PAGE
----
A new study from the Pew Research Center finds the phenomenon of a shrinking middle class is a reality across Florida.
According to Pew, the percentage of families earning middle class incomes has fallen in nearly nine out of 10 major cities nationwide over the last several years.
That includes most population centers in Florida. Four metros in the Sunshine State make the list – Punta Gorda, Orlando-Kissimmee-Sanford, Tampa-St. Petersburg-Clearwater, and Jacksonville.
Though the data varies from city to city, the study notes that in some areas, a decline in middle class incomes can sometimes correspond with an rise in upper class incomes (but not always). For example, in Punta Gorda, the middle class fell and the upper class rose, while in Orlando and Tampa, middle incomes are down as more people have tumbled into the lower class.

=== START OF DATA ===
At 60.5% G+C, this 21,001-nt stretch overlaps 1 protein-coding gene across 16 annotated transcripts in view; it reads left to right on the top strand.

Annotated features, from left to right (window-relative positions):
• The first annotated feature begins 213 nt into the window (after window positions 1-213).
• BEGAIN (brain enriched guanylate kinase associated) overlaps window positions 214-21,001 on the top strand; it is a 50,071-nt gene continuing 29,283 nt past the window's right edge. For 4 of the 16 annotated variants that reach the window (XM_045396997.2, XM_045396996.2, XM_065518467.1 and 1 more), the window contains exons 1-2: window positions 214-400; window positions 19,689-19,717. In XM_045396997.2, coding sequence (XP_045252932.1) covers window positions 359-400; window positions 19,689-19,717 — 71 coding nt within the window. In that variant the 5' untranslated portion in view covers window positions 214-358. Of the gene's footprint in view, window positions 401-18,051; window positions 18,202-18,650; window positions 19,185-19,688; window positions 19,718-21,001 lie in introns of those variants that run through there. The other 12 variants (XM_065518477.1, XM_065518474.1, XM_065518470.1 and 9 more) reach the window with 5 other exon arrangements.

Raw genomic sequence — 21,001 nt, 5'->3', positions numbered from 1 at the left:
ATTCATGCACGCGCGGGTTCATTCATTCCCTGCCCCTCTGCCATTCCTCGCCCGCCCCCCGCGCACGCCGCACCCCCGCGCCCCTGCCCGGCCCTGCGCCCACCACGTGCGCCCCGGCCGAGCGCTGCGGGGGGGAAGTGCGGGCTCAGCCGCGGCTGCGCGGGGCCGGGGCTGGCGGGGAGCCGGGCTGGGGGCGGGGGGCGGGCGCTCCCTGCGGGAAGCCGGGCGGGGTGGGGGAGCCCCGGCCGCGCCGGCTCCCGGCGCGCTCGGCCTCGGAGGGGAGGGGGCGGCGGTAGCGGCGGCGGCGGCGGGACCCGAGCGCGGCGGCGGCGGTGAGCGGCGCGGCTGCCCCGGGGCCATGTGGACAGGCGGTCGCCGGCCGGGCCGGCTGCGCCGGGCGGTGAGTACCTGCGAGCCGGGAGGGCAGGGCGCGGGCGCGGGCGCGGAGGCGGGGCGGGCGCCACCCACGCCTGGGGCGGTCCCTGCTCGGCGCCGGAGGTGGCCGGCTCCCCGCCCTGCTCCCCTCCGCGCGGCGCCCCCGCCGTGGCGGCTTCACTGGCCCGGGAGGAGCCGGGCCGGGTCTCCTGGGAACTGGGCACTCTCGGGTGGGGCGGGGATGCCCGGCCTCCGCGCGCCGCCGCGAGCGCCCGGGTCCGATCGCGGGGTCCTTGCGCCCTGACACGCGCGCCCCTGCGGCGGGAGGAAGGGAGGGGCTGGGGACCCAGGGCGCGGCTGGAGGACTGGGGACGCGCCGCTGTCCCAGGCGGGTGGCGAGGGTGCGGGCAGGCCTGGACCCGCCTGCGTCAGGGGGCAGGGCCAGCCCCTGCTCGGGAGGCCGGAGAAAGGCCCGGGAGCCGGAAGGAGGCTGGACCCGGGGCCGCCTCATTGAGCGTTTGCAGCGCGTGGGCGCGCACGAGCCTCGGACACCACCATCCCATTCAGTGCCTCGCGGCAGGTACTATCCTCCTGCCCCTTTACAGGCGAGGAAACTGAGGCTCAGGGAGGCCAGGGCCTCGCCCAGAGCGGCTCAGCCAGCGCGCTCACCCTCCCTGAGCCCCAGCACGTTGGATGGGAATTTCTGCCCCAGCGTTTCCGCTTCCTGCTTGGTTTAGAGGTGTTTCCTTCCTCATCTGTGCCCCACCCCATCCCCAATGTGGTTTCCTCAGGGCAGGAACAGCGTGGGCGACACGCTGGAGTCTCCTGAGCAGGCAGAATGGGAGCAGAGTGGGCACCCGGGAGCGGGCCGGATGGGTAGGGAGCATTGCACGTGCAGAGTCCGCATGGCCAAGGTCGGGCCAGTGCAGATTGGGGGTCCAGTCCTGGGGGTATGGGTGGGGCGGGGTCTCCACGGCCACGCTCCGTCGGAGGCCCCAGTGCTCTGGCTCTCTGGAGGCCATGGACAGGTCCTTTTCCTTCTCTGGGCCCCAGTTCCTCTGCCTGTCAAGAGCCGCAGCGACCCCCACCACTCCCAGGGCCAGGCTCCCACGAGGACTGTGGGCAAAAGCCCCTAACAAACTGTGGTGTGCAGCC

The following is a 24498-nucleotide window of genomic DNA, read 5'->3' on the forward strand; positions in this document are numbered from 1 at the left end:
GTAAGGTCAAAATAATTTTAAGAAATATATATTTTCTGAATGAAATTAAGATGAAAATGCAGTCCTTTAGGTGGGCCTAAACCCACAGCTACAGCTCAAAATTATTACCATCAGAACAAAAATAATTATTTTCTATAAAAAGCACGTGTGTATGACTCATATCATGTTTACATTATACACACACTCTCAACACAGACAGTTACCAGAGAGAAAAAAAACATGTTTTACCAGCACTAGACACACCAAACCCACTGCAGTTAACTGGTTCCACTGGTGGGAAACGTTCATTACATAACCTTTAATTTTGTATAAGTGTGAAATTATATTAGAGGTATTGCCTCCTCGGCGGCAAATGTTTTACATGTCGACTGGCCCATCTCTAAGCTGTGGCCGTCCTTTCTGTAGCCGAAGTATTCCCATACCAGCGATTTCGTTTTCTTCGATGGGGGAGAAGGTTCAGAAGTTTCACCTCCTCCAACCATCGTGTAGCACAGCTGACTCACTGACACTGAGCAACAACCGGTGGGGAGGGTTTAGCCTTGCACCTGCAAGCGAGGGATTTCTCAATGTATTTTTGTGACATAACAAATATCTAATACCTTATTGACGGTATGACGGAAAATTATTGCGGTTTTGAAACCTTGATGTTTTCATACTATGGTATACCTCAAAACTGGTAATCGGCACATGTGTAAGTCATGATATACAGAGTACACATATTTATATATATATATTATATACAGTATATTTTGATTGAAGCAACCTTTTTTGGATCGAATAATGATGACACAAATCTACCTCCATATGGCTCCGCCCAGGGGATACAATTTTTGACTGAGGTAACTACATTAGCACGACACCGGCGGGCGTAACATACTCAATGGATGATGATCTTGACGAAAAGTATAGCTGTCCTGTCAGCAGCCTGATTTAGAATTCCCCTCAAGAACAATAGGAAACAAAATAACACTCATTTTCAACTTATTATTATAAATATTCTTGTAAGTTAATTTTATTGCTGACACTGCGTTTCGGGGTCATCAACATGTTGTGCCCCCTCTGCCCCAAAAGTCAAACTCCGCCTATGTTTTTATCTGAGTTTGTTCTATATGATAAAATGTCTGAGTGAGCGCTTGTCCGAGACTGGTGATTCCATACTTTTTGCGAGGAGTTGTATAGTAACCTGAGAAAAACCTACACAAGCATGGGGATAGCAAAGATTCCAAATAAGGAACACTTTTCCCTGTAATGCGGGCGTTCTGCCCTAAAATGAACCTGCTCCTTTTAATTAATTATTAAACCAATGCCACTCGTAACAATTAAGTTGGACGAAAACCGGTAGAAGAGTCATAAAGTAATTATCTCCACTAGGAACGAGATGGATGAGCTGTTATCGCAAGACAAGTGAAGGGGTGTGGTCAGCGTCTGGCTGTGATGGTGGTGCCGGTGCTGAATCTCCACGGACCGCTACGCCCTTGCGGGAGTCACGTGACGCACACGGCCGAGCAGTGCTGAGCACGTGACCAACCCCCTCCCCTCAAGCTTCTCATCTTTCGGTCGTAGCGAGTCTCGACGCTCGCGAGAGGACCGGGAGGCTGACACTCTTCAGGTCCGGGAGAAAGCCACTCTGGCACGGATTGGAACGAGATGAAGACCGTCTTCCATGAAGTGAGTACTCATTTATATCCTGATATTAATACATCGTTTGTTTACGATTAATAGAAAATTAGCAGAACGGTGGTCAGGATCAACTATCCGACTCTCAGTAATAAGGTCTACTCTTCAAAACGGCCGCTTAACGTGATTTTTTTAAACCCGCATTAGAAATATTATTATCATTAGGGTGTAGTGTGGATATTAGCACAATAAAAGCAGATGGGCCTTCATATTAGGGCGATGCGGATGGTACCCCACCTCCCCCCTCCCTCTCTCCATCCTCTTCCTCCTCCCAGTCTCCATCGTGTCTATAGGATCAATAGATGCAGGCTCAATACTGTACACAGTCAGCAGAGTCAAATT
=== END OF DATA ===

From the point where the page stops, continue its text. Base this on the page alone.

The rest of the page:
Meanwhile, in Jacksonville, middle incomes have declined. While more people in North Florida are making lower incomes, at the same time, there’s been an increase in top earners in the region.
So how is middle class defined? Roughly, the study considers “middle class” to be an income of $42,000 to $125,000 a year for a family of three (with cost-of-living adjustments for more expensive areas).
The widespread phenomenon, driven by rising income inequality, wage stagnation, and the loss of manufacturing jobs, is seen by some pundits as at least one contributing factor behind the rise of Donald Trump‘s presidential campaign (and, one could argue, Bernie Sanders‘ as well).